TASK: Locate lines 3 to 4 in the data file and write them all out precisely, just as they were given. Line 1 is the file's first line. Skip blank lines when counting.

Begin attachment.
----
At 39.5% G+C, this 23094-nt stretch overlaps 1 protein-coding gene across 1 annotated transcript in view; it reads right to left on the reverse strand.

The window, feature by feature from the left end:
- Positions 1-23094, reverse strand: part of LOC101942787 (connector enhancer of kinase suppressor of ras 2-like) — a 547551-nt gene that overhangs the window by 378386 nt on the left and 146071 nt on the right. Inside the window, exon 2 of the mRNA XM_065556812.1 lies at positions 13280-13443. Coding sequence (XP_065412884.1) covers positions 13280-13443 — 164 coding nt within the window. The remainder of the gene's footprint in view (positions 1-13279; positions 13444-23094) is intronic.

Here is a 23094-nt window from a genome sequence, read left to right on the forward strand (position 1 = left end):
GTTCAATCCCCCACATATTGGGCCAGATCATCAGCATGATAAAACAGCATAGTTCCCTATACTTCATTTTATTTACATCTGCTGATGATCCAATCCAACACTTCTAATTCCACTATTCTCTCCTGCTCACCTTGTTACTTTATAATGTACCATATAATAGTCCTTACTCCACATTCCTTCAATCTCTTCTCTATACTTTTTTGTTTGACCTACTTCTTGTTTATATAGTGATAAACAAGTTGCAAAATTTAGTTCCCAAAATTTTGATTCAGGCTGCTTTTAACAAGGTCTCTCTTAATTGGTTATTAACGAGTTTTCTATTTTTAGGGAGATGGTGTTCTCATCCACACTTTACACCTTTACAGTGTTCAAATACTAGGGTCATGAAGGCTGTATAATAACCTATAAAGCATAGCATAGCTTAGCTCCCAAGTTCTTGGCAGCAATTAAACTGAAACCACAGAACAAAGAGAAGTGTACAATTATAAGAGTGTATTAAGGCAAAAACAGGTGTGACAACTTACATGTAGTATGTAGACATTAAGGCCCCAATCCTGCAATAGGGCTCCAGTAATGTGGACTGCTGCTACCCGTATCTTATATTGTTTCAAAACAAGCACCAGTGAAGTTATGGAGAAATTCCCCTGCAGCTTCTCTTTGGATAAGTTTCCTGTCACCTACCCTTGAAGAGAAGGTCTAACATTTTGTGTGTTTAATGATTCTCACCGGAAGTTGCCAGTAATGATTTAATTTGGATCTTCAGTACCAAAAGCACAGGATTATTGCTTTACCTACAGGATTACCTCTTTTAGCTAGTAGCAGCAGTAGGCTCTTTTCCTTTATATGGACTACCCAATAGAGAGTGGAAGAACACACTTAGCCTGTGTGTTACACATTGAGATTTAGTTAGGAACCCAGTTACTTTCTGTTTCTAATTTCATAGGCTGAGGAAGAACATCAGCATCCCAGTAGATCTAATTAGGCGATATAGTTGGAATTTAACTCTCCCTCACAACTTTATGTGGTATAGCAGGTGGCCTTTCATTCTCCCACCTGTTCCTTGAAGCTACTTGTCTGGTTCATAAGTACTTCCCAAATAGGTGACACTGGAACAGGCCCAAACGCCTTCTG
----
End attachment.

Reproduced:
- Positions 1-23094, reverse strand: part of LOC101942787 (connector enhancer of kinase suppressor of ras 2-like) — a 547551-nt gene that overhangs the window by 378386 nt on the left and 146071 nt on the right. Inside the window, exon 2 of the mRNA XM_065556812.1 lies at positions 13280-13443. Coding sequence (XP_065412884.1) covers positions 13280-13443 — 164 coding nt within the window. The remainder of the gene's footprint in view (positions 1-13279; positions 13444-23094) is intronic.

Here is a 23094-nt window from a genome sequence, read left to right on the forward strand (position 1 = left end):